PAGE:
The majority of studies on the subject have examined eosinophil density in esophageal, nasopharyngeal, lung, and bladder carcinomas.[15],[16] Most researchers have found a link between tumor-associated tissue eosinophilia (TATE) and a better tumor prognosis;[17] however, there are conflicting results about cervical cancer and oral squamous cell carcinoma.[18] Some researchers consider the presence of eosinophils and their increased density in tumoral stroma as initiating invasive behaviors and malignancy progression while some others propose a link between eosinophil density and a good prognosis in oral cancer.[19] Given the few studies on the subject, the role of eosinophils need to be further studied in salivary gland tumors.

Eosinophils are multifunctional leukocytes that play a role in innate immunity and tissue repair responses and exhibit cytotoxic functions in asthma and allergic diseases and produce ECP, peroxidase, neurotoxin, inflammatory and anti-inflammatory cytokines, and vascular endothelial growth factor under the influence of environmental stimuli and can affect the invasive behavior of malignant tumors by releasing oxygen-free radicals.[20],[21]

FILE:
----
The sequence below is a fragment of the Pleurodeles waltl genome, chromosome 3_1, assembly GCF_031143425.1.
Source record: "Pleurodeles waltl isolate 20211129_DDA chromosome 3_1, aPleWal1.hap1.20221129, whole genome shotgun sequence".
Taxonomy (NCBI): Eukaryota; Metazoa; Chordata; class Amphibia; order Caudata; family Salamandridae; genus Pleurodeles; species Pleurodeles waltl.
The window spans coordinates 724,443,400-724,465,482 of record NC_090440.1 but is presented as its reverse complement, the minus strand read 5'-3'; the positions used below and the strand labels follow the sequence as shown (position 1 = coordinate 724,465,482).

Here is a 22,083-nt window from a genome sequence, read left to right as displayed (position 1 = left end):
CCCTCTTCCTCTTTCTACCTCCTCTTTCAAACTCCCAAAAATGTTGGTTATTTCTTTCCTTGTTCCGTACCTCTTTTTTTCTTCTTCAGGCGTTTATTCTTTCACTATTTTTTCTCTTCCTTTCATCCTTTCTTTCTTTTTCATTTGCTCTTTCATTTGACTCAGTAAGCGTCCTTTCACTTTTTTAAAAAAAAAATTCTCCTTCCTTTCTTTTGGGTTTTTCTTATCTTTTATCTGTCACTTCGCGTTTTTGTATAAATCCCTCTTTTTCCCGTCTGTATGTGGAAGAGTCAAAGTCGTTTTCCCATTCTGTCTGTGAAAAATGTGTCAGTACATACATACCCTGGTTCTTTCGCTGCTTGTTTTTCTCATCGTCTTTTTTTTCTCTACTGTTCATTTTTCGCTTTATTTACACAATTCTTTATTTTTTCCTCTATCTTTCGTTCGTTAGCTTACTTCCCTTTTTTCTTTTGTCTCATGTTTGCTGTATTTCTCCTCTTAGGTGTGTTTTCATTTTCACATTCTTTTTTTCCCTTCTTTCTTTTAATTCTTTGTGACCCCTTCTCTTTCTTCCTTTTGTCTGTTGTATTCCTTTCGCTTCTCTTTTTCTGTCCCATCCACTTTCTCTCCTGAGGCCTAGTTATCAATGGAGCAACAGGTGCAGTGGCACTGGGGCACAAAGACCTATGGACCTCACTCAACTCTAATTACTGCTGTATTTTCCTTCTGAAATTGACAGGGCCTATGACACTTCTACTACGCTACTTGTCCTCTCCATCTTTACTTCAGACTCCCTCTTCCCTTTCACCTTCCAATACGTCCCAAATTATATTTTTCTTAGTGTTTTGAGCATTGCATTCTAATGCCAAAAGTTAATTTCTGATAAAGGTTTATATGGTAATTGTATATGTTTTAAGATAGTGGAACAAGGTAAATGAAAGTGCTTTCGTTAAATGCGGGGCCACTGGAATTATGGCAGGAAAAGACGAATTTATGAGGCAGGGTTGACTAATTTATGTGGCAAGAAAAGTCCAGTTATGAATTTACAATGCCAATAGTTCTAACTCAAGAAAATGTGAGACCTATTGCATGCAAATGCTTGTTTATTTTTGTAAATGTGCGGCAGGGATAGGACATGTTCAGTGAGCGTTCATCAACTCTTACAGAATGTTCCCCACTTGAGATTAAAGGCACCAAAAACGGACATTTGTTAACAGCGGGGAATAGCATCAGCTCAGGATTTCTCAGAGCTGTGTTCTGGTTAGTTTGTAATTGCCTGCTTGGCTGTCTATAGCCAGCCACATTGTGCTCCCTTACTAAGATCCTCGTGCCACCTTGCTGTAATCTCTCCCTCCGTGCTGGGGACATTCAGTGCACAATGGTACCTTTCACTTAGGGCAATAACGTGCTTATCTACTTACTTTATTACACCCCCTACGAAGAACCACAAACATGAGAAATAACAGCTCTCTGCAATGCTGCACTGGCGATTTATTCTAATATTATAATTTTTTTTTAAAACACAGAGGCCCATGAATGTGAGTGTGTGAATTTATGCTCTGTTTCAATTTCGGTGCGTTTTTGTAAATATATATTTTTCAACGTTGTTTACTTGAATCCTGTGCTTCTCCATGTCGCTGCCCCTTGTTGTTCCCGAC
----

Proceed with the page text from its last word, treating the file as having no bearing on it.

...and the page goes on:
In malignant salivary gland tumors, tumor grade, neural and vascular invasion, the histopathology of the tumor, and the level of dysmoplasia often help determine the prognosis,[13] but when a small section of the tumor is examined in the biopsy, other morphological factors such as eosinophil density may also play a role in getting an invasive prognosis.[1],[13]